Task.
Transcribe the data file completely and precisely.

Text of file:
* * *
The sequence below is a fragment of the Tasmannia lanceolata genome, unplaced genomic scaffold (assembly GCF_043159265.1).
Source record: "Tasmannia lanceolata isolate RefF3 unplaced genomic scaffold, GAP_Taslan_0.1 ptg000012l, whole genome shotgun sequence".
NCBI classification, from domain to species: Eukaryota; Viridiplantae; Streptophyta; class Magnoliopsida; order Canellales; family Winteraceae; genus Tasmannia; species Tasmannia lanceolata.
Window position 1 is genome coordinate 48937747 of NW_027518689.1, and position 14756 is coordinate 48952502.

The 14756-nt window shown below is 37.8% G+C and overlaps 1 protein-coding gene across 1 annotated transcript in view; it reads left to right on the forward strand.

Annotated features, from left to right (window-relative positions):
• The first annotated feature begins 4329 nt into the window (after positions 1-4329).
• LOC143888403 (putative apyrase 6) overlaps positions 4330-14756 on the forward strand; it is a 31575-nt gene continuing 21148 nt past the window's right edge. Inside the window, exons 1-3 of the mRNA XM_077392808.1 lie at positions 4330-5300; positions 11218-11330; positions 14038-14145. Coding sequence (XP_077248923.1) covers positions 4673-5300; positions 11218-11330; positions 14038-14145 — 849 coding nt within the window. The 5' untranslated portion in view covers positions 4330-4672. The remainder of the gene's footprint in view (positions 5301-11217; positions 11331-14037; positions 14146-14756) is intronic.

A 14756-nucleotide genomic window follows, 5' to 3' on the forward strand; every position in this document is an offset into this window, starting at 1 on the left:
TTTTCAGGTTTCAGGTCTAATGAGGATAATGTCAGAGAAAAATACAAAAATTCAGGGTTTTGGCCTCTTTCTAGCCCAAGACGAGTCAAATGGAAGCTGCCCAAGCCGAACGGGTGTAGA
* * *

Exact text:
The sequence below is a fragment of the Tasmannia lanceolata genome, unplaced genomic scaffold (assembly GCF_043159265.1).
Source record: "Tasmannia lanceolata isolate RefF3 unplaced genomic scaffold, GAP_Taslan_0.1 ptg000012l, whole genome shotgun sequence".
NCBI classification, from domain to species: Eukaryota; Viridiplantae; Streptophyta; class Magnoliopsida; order Canellales; family Winteraceae; genus Tasmannia; species Tasmannia lanceolata.
Window position 1 is genome coordinate 48937747 of NW_027518689.1, and position 14756 is coordinate 48952502.

The 14756-nt window shown below is 37.8% G+C and overlaps 1 protein-coding gene across 1 annotated transcript in view; it reads left to right on the forward strand.

Annotated features, from left to right (window-relative positions):
• The first annotated feature begins 4329 nt into the window (after positions 1-4329).
• LOC143888403 (putative apyrase 6) overlaps positions 4330-14756 on the forward strand; it is a 31575-nt gene continuing 21148 nt past the window's right edge. Inside the window, exons 1-3 of the mRNA XM_077392808.1 lie at positions 4330-5300; positions 11218-11330; positions 14038-14145. Coding sequence (XP_077248923.1) covers positions 4673-5300; positions 11218-11330; positions 14038-14145 — 849 coding nt within the window. The 5' untranslated portion in view covers positions 4330-4672. The remainder of the gene's footprint in view (positions 5301-11217; positions 11331-14037; positions 14146-14756) is intronic.

A 14756-nucleotide genomic window follows, 5' to 3' on the forward strand; every position in this document is an offset into this window, starting at 1 on the left:
TTTTCAGGTTTCAGGTCTAATGAGGATAATGTCAGAGAAAAATACAAAAATTCAGGGTTTTGGCCTCTTTCTAGCCCAAGACGAGTCAAATGGAAGCTGCCCAAGCCGAACGGGTGTAGA